A joint venture can get complicated. The easiest way to break it down is that a joint venture is an arrangement where two investors create a partnership to purchase an asset.
In terms of commercial real estate, the joint venture typically consists of two main partners: a general partner (GP) and a limited partner (LP). The GP is usually the developer of the asset but can sometimes be a local investment group. In contrast, the LP is the person or group of people with the capital. LPs usually have billions of dollars that are backed by some sort of fund, sovereign and pension funds being the most common. Although the members of a venture are often referred to as partners — and can even have a legal structure as a partnership (though LLC is most common) — they are not partners in the classic business sense. Business partners work together toward achieving a successful company and have many goals in common.
Joint venture partners join forces to accomplish one specific task. All members of the joint venture must contribute to the costs of achieving the specified task and are responsible for any losses or profits. The joint venture is its own entity, separate from all the business activities of the partners involved in the arrangement. When it comes to commercial real estate finance, the specific task can have many facets. It can be to develop land, repurpose a building, refinance a property’s existing capital stack, and more. For the investors in a joint venture, the end goal for taking on these projects is always the same: to earn a significant return on their investment and increase profits.
Other than simply seeing sizable investment returns, joint ventures have other appealing advantages for investors. In commercial real estate specifically, these ventures enjoy the following benefits.
As we just mentioned, returns are at the forefront of the minds of the JV partners. With their powers combined, they work together toward the primary goal of increasing profit. A joint venture can be structured in dozens of creative ways so each partner sees the returns that are most beneficial to them. However, ventures are designed so each partner receives the same returns relative to their investments. To sweeten the deal for the GP, promote structures or “waterfalls” are written into the deal. Promote structures are added pay-outs that GPs can enjoy if they reach an agreed-upon return specified in the joint venture contract. A common waterfall hurdle is earning an increased rate of return over a certain level of return
Let’s look at an example.
Say you’re a GP who strikes a 90-10% deal with your LP, and the required investment from joint venture equity is $10 million. That means the GP’s investment is one million and the LP’s investment is nine million. If the return on equity (ROE) is estimated to be 8%, the GP and LP see an $80,000 and $720,000 return, respectively. An example of a GP waterfall would be an additional 15% return on everything over the 8% benchmark. Also, GPs often include fees that are charged to the LP throughout the course of the venture to cover operational costs.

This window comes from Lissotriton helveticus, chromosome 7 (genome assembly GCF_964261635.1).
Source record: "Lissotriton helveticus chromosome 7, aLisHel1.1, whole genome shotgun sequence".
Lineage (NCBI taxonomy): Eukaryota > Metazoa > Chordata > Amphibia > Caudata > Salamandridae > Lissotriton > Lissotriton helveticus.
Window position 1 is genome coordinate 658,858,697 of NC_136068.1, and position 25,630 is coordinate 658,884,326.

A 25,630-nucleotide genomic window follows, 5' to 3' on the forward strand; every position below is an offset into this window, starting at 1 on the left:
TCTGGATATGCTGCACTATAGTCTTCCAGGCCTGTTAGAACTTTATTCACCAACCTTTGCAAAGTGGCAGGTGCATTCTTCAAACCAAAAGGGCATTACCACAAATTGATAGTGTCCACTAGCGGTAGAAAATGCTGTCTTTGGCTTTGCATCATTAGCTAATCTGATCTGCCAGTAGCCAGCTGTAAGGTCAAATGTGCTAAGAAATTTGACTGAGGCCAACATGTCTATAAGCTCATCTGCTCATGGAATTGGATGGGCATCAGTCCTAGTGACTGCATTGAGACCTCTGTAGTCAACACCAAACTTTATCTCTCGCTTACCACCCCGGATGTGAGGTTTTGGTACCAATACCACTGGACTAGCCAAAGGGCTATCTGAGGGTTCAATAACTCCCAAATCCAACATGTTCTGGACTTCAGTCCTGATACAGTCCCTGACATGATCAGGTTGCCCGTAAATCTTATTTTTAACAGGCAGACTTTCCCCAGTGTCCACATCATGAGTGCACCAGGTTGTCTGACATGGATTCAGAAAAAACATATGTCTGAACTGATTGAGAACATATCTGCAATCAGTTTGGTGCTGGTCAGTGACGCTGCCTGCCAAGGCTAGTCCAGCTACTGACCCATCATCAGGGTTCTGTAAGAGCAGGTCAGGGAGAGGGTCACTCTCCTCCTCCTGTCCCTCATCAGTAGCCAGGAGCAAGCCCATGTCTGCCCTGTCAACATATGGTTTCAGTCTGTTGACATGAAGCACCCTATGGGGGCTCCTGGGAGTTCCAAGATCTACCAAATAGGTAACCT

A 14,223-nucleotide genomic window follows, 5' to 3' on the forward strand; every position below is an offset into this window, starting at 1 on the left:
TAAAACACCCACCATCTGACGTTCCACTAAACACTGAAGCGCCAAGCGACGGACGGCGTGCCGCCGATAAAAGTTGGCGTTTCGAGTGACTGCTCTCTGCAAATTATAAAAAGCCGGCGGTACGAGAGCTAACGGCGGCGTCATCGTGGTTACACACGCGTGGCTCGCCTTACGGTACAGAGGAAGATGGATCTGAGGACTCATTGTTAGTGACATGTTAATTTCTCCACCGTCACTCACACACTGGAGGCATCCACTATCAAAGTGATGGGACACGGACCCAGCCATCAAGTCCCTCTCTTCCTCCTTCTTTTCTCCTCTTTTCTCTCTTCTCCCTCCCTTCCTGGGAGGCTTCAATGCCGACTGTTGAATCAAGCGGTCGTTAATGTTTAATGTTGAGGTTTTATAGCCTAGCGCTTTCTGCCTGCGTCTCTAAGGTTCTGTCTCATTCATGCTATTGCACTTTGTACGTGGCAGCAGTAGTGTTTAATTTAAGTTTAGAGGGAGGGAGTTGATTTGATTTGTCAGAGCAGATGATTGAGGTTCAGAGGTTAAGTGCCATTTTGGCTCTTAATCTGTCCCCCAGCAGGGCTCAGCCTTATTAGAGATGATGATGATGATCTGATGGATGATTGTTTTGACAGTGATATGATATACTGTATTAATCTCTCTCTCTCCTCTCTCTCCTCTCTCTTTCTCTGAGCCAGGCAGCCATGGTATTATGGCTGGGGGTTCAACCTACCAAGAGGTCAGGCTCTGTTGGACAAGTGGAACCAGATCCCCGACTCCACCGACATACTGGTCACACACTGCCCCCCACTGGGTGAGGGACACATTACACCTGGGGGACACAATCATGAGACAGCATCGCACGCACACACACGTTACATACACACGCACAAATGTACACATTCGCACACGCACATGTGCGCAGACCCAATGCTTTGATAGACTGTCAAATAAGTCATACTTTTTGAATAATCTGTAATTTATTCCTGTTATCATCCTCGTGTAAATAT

If it seems like the GP (sponsor) is doing most of the work in a joint venture agreement, it’s because they are. The sponsor comes to the capital partners with the business plan, proforma models, case studies, and everything else that will make the LP jump at the investment opportunity. The GP also acts as the “boots on the ground” for the project managing day-to-day operations. It’s why they are often called the “operating partner.”
However, the hard work is worth it for the GP. They gain a massive amount of capital from the LP, making it possible for them to close on one or multiple big-money deals. The LP gains value from the GP because they provide property management expertise that the LP may not have. Also, as we just mentioned, the limited partner doesn’t have to be weighed down by daily operation management decisions of the investment, which is a very beneficial opportunity cost of their large investment of capital.
However, the most appealing aspect of an experienced GP to any capital partner is their local market knowledge and execution of a business model which they have successfully pulled off for years.
An example of this could be a GP that has been specializing in multi-family developments in Dallas, Tx for the past 20 years. LPs look to partner with many different operating partners with this type of experience so they can invest across all kinds of markets and asset classes.
Waterfall hurdles for GPs are not the only enticing aspect of a JV agreement in commercial real estate. Suppose market conditions fluctuate, resulting in the joint venture agreement’s terms becoming unattainable and thus dissolving the general partnership. In this unfortunate case, the net returned investment — less the senior debt — is repaid pari passu. This term means the loss-sharing is equal between the two parties, allowing for some money back. It also means shared upside when the project is successful. In a general partnership, the GP would be responsible for the debts.
Unlike senior debt from financial institutions, there is no regulating body overseeing the terms of a joint venture in commercial real estate. Because of this freedom, deals between GPs and LPs can be brokered in countless ways. The terms of the JV can be set up to cover one or multiple assets, and the returns can be reaped or reinvested to other deals by the parties involved. It all depends on how the deal is structured.